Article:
Biology

Study suggests snake venom evolved as a means of offense, not defense

Study suggests snake venom evo...
Although the krait's venom is lethal, the snake's bites are relatively painless
Although the krait's venom is lethal, the snake's bites are relatively painless
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Although the krait's venom is lethal, the snake's bites are relatively painless
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Although the krait's venom is lethal, the snake's bites are relatively painless

When it comes to human interactions with venomous snakes, we tend to think of that venom as something that was "designed" mainly for defense. A new study, however, suggests that it evolved first and foremost as a means of killing prey.

The research was conducted by scientists from Wales' Bangor University, working with colleagues from nearby Swansea University.

Under the supervision of Bangor's Dr. Wolfgang Wüster, zoology student Harry Ward-Smith started by gathering almost 400 online survey responses from reptile keepers, herpetologists, fieldworkers and other people who work with or around snakes. Of the approximately 600 snakebite incidents described, only a small amount were said to have involved immediate, severe pain.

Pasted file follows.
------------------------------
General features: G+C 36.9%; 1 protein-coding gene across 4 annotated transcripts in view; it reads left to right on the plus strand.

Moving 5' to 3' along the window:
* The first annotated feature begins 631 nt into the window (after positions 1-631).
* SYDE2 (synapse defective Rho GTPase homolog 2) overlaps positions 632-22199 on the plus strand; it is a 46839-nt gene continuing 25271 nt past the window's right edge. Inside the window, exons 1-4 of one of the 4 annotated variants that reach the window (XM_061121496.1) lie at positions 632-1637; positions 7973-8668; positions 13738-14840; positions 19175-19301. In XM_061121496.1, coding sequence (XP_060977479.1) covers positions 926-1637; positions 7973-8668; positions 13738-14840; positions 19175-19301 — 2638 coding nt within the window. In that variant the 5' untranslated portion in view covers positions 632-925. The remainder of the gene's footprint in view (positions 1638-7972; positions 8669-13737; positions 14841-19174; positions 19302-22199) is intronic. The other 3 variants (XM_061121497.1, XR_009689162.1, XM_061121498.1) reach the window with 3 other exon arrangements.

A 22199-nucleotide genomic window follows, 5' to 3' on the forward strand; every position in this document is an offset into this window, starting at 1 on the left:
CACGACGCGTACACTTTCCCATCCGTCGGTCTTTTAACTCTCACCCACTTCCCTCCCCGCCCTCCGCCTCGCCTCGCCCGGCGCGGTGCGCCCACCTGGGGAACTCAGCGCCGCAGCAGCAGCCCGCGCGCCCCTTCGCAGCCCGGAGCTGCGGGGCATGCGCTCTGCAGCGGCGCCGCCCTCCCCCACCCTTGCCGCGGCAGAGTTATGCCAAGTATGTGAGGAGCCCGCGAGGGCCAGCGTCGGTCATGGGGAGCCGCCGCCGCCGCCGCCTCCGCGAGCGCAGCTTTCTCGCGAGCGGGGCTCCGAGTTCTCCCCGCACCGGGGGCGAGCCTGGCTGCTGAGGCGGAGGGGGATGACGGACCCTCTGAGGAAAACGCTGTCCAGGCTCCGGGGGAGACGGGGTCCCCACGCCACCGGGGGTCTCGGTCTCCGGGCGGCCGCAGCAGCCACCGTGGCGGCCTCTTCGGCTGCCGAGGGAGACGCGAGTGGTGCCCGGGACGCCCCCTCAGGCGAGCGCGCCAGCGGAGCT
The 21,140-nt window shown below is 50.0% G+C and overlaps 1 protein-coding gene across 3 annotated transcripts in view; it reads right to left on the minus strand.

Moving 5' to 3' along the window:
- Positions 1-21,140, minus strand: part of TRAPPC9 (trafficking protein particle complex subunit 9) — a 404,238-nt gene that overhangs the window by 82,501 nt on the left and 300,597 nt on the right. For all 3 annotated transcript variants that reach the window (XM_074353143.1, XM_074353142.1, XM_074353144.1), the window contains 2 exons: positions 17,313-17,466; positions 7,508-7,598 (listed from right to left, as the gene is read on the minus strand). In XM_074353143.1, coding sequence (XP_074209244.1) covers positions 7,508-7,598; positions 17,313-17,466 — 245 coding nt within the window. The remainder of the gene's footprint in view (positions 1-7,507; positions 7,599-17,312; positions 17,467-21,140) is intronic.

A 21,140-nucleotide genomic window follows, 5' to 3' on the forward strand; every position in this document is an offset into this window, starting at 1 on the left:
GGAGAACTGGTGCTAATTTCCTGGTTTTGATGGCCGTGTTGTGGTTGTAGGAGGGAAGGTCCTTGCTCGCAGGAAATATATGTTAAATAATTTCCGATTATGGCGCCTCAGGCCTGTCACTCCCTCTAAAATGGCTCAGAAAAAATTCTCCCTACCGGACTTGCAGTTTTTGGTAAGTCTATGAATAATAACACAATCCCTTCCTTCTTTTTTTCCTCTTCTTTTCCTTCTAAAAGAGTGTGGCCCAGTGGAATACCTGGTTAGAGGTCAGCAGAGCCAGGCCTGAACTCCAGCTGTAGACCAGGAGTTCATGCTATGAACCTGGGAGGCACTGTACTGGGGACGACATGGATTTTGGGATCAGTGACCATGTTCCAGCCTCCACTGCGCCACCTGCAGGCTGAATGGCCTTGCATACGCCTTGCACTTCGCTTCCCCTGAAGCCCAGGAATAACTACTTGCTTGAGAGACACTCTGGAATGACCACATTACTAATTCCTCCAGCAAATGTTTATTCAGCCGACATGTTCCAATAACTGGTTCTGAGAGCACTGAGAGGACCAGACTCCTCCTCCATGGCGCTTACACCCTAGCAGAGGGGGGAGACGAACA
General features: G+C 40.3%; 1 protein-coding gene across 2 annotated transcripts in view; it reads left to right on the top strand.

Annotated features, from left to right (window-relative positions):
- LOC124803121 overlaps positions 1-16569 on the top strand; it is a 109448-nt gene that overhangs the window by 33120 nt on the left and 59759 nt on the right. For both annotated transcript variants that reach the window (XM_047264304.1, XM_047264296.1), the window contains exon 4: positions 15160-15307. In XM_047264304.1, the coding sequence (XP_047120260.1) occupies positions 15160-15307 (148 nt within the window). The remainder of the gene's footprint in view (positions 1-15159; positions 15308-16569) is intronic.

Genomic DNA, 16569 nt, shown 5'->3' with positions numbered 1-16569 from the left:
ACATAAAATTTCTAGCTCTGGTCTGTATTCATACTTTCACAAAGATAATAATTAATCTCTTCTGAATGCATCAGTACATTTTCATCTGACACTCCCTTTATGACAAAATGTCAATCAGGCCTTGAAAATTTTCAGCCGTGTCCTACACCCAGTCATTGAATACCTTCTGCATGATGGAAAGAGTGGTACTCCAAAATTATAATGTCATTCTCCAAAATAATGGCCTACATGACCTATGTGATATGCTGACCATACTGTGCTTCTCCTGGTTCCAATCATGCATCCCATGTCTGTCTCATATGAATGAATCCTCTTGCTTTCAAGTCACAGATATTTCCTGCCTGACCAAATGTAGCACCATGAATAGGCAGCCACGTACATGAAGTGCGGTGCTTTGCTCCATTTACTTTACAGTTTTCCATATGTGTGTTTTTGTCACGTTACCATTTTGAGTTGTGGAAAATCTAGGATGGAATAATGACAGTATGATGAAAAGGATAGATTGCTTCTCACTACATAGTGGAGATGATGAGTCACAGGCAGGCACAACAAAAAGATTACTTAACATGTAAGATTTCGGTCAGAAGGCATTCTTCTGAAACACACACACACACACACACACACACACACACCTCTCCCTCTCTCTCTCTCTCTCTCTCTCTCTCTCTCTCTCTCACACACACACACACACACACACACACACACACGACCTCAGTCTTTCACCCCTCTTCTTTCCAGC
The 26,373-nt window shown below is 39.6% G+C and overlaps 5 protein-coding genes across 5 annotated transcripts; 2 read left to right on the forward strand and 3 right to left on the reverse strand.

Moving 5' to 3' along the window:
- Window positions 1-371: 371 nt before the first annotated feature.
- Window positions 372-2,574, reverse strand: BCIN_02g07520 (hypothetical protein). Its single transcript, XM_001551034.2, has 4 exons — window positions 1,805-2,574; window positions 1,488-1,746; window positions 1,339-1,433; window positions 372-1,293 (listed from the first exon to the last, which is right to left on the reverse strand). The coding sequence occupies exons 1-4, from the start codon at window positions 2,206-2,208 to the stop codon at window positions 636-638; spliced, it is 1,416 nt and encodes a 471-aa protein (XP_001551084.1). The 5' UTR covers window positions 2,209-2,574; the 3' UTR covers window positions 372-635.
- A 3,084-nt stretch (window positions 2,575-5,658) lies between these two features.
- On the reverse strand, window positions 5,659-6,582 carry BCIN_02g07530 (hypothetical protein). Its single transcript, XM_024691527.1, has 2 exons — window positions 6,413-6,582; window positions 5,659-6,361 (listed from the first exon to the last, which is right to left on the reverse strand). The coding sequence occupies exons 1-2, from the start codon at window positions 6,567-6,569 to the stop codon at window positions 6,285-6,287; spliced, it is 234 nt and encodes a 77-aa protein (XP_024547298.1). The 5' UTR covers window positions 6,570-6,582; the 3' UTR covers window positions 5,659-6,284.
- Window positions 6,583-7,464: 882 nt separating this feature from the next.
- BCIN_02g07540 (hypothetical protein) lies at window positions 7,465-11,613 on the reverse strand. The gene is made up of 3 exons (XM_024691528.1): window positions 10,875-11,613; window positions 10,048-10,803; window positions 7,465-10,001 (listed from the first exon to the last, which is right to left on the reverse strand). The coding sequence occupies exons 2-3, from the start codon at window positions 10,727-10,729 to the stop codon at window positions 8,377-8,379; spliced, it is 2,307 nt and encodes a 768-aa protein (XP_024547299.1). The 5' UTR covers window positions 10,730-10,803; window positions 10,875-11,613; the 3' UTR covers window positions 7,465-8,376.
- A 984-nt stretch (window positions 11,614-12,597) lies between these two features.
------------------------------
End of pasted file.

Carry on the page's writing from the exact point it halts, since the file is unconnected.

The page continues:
This finding suggests that venom did not evolve primarily as a deterrent. After all, if an animal that was attacking a snake didn't experience any discomfort until considerably later, they likely wouldn't cease the attack, nor would they subsequently associate the pain with the snake. That's why bee stings are such an effective deterrent – they hurt right away.

"Even though we might have expected defending your life to be more important than feeding, it turns out that natural selection for diet does seem to be the main driver of venom evolution in snakes," says Wüster.

That said, a few exceptions to the delayed-reaction rule were noted as deserving further study. The venom that is spit by certain cobras, for instance, does act instantly.

A paper on the research was recently published in the journal Toxins.

Source: Swansea University via EurekAlert

2 comments
Brian M
Had presumed it had evolved primarily as a means of killing prey, the defence side being a fortuitous benefit, so nice that my unscientific assumption has some logic and evidence behind it!
Expanded Viewpoint
It has been known for many decades now, that venom from snakes and arachnids are a modified saliva, that can begin the digestive process. Venoms can be neuro-toxins as well as interrupting various chemical processes in the body or accelerating others. Instantly acting venom, causing pain and swelling, generally are deterrents, not made for attacks to garner prey.